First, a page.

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Pencil That Date Out

July 17, 2010

Tom Ricks parses the new local-security stratagem being pursued by Petraeus:

First is David Kilcullen‘s observation that the best security is provided locally by locals. If they can do that, all your worries about gathering good intelligence and such go out the window. They know where the bad actors are. They know how things work. They know the trails and hidey holes. If you feel able to arm the villagers, they often will be able to take care of business themselves. As Tip O’Neill famously said, all politics is local. And so is security.

Second is that one of the lessons of Iraq (and a bunch of other places) is that you can’t impose security from above. It has to grow locally. The job of the counterinsurgent commander is to try to nurture and then knit together those local areas — from neighborhoods and towns to districts, then into provinces, and finally, after a long time, nationally. From this also will emerge a new national politics, or so the theory goes. The upside is that if this works, it will provide sustainable security. The downside is that it takes years to develop.

Anybody see withdrawal in July 2011 happening?  You, in the back?  No?  Yeah, me neither.  As I said last month, replacing McChrystal with Petraeus is only a wise move “if he really is committed to victory in Afghanistan (whatever that means — presumably it’s the same as what we accomplished in Iraq).”  The President hasn’t yet abandoned next year’s withdrawal date, but if he’s interested in Petraeus’s version of winning in Afghanistan, he certainly better.  What Ricks is talking about isn’t going to happen in a year.  The question is whether the President has enough patience to see the thing through or whether he just put Petraeus at the helm because he thought the four-star general was a miracle-worker.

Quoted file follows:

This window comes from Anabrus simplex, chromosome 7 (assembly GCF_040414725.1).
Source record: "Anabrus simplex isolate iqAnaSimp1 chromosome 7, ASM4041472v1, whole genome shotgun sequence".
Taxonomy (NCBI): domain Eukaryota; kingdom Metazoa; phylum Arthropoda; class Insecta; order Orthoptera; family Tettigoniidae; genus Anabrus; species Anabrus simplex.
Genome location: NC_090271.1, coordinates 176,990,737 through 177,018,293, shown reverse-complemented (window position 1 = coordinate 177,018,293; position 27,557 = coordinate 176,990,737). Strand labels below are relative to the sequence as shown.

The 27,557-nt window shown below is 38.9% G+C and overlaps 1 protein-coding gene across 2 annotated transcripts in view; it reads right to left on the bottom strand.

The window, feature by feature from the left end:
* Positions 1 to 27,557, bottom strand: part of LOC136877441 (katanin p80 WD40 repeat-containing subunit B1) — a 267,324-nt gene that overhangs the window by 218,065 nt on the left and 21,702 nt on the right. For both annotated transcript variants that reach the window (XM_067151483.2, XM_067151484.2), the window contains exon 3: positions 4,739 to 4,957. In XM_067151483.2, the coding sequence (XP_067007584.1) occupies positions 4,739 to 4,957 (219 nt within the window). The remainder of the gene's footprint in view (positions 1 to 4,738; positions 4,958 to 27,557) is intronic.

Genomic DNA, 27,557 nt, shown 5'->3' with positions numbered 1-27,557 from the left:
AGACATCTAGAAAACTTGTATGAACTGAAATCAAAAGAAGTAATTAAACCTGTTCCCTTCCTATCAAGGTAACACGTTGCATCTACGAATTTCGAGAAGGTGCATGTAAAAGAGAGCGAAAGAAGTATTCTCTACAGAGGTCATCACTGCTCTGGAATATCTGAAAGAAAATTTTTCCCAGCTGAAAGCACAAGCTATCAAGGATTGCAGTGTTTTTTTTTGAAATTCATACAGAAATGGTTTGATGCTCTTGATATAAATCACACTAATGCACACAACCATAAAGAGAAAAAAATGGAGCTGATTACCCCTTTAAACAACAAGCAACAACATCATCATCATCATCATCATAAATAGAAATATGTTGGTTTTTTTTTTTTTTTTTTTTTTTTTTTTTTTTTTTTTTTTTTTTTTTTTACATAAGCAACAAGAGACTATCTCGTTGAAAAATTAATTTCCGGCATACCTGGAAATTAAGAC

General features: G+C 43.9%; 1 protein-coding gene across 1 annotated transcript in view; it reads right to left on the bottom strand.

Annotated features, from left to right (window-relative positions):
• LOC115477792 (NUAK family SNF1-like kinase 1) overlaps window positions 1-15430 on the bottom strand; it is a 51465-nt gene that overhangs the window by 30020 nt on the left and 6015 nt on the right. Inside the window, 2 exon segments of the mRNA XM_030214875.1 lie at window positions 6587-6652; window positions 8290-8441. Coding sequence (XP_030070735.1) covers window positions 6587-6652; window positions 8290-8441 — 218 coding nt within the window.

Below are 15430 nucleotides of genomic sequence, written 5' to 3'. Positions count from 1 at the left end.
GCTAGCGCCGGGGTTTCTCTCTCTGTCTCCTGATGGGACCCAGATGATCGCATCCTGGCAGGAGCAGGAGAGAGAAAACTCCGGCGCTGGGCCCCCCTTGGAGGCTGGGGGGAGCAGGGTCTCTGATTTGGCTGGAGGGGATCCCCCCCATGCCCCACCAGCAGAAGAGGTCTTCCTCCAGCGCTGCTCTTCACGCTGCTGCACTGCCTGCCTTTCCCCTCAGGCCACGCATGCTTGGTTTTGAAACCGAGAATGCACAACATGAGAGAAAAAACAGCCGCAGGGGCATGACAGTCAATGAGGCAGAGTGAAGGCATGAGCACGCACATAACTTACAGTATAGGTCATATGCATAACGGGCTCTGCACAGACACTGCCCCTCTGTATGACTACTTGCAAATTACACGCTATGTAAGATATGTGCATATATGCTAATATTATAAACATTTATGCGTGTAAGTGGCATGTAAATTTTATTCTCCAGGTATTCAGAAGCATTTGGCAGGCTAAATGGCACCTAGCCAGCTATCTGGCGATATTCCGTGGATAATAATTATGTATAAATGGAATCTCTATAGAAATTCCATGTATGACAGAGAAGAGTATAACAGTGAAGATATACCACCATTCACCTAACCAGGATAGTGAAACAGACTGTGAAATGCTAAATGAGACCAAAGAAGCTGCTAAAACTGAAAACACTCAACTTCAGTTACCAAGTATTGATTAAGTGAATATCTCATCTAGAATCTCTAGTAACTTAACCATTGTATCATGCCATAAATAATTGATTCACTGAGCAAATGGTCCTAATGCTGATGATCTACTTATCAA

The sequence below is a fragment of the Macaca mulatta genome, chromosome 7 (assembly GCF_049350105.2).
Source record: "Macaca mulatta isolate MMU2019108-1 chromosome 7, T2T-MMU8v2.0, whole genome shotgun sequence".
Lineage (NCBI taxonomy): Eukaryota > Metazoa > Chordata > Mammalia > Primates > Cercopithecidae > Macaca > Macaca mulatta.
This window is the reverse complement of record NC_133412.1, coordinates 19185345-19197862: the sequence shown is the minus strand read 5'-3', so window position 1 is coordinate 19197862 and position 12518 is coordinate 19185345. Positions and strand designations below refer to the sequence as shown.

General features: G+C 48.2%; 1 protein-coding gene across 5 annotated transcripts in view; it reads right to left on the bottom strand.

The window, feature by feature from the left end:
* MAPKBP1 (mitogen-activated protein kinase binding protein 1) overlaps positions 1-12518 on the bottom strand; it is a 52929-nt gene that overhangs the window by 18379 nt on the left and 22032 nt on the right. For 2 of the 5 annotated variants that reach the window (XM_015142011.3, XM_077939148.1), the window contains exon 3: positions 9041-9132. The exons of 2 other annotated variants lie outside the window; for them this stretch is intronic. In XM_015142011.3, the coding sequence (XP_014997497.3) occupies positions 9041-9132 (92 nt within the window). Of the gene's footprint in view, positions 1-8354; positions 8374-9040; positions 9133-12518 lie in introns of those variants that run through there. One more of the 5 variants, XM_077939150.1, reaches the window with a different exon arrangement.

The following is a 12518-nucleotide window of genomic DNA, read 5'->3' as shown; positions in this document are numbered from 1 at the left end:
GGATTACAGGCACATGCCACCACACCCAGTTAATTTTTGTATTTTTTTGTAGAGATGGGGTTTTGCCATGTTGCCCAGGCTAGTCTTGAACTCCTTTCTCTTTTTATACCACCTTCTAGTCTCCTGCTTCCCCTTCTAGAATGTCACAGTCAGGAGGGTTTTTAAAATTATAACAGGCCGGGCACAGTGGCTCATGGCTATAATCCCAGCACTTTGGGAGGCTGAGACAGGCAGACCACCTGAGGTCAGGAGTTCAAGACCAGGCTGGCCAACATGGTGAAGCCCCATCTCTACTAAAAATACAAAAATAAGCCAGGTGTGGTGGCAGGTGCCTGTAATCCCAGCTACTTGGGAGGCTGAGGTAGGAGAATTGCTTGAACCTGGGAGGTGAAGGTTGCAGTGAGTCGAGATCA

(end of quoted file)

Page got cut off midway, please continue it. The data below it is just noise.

Either way, we’ll find out within a year.  The President probably wants Petraeus’s local security initiative to be the strategy, but is probably underestimating just how long it’s going to take to get done.  My bet is on his recognizing the situation sometime in the near future — if he hasn’t already recognized it privately — and declaring some kind of victory in Afghanistan even though Petraeus’s plan hasn’t been fully realized because he doesn’t want to be bogged down with this thing any longer than he had initially planned.  He’ll probably learn that withdrawal dates aren’t as useful as he thought they were when he was a Senator, and if he does decide to extend our military force beyond July 2011, there probably won’t be a new withdrawal date.  And he’ll probably realized that he missed the only out that he would get for a good while in June of 2010.

Bottom line: I don’t know what’s going to happen, and I don’t think anybody else does either.  But the smart money is on a “victory” in Afghanistan not looking like the victory any of us were looking for when we first committed to this engagement, ill advisedly or otherwise.

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